Aprimary object of this'invention is thus to provide an improved sheet material cutting device.

A'more specific object of this invention is to provide a sheet material cutting device whichpermits a position on the sheet'or mat at which a cut begins and/or ends to be quickly, easily, directly, and accurately determined, eliminating the need =for premeasuring and marking a sheet and premitting cuts to be made from the-front of the sheet.

Another object of this invention is to provide a sheet material cutting device adapted for making bevel cuts.

A further object of this invention is to provide a relatively simple and inexpensive device for quickly, easily, and accurately cutting mats.

SUMMARY OF THE INVENTION In accordance with these objects, this invention provides a sheet material cutting device which includes a cutting board and a guide extending over the top of the board. A cutting block is mounted for sliding movement along the guide. The cutting block may include a base and a cutting means normally biased away from the board, but adapted to be pivoted toward the board into engagement with a sheet positioned thereon. Where'bevel cuts are desired, the cutting means is at a non-perpendicular angle to the cutting board and the cutting means is pivoted into angular engagement with the sheet. A scale is mounted for movement with the cutting block. The scale has a reference marking at the point where the cutting means engages a sheet and extends from the reference point in at least one direction. The scale may be utilized to easily and accurately determine points at which the beginning and end of a cut occur.

The foregoing and other objects, features, and advantages of the invention will be apparent from the following more detailed description of a preferred embodiment of the invention as illustrated in the accompanying drawings.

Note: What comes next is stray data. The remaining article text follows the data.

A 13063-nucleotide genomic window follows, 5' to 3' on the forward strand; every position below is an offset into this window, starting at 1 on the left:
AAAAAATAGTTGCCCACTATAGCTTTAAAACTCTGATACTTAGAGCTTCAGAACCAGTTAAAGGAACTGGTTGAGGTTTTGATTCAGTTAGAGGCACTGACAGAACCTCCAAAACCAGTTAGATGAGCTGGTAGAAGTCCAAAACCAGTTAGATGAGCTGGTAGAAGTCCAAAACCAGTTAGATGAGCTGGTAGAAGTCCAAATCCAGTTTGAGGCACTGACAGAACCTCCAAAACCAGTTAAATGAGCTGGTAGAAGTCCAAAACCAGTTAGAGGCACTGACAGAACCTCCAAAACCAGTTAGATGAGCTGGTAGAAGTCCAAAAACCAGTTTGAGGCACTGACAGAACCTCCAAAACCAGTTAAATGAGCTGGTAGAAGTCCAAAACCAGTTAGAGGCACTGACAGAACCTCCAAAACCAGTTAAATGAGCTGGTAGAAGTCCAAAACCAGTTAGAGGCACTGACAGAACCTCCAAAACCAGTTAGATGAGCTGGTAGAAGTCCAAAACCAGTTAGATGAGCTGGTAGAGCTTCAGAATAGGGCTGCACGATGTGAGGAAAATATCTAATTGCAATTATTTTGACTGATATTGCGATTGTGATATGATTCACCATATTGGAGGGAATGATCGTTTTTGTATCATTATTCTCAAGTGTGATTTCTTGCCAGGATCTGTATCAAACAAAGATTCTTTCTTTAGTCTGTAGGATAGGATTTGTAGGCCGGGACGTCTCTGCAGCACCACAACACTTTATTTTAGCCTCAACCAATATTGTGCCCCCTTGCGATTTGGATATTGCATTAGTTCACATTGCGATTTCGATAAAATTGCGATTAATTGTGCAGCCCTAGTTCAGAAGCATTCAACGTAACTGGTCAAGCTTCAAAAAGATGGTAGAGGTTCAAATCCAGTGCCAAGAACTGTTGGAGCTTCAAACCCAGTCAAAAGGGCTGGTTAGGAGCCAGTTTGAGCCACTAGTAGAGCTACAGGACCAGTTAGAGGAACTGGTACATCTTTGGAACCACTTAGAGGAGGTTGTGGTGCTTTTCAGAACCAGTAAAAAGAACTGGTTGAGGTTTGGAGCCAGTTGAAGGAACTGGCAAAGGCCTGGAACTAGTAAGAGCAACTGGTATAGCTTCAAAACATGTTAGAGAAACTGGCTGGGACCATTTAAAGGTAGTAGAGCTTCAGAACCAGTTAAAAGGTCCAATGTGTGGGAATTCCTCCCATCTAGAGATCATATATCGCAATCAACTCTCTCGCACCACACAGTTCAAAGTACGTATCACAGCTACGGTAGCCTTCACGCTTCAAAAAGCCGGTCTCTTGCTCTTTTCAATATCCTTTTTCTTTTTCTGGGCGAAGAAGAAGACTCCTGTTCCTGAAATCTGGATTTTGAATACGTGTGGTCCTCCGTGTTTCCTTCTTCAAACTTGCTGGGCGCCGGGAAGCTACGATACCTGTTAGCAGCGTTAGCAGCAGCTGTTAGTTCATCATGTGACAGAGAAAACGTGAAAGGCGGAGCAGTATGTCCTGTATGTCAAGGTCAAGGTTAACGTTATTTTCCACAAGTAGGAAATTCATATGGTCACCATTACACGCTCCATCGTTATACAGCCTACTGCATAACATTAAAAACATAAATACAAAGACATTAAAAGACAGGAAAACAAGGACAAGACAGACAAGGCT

BRIEF DESCRIPTION OF DRAWINGS FIG. 1 is a top view of a sheet material cutting device of a preferred embodiment of the invention, showing the device at the beginning of a cut.

FIG. 2 is a top view of the cutting device shown in FIG. 1 showing the device at the end of a cut.

FIG. 3 is a top view of a cutting block suitable for use for making bevel cuts with a device of the type shown in FIGS. 1 and 2.

FIG. 4 is a left side view of the cutting block shown in FIG. 3.

FIG. 5 is a rear view of the cutting block shown in FIGS. 3 and 4.

FIG. 6 is a plain view of a typical work piece after performing the cutting operations for fabricating a picture mat.

DETAILED DESCRIPTION 7 Referring now to FIG. 1, a cutting device of the general type shown in the beforementioned Matthew U.S. Pat. No. 2,803,303 is shown. The device consists of a board 10 which may be of wood, but is preferably of a softer material, such as soft composition board so as to be adapted to receive a pin or staple. Two scale sections, 12 and 14, are mounted along the upper edge of board 10 by screws 16. As in the Matthew patent, the scale sections are slightly spaced from board 10 so as to permit a disposable, board protecting sheet to be fitted under the scales and held thereby. Plate 17, which may be in two separate sections, is mounted on top of scales 12 and 14 and secured thereto by the screws 16. A leaf spring 20, normally biased away from board 10, is mounted to plate 17 by rivets 22 or other suitable means and has secured to its underside, by rivets or similar means 24, an elongated metal guide rail 26. Guide rail 26 extends along the top of board 10 at an angle perpendicular to that of scales 12 and 14. A bracket 28 is mounted on an arm 29 fixed to board 10 and is positioned under the end of rail 26 opposite leaf spring 20. The functions of this bracket will be described later. i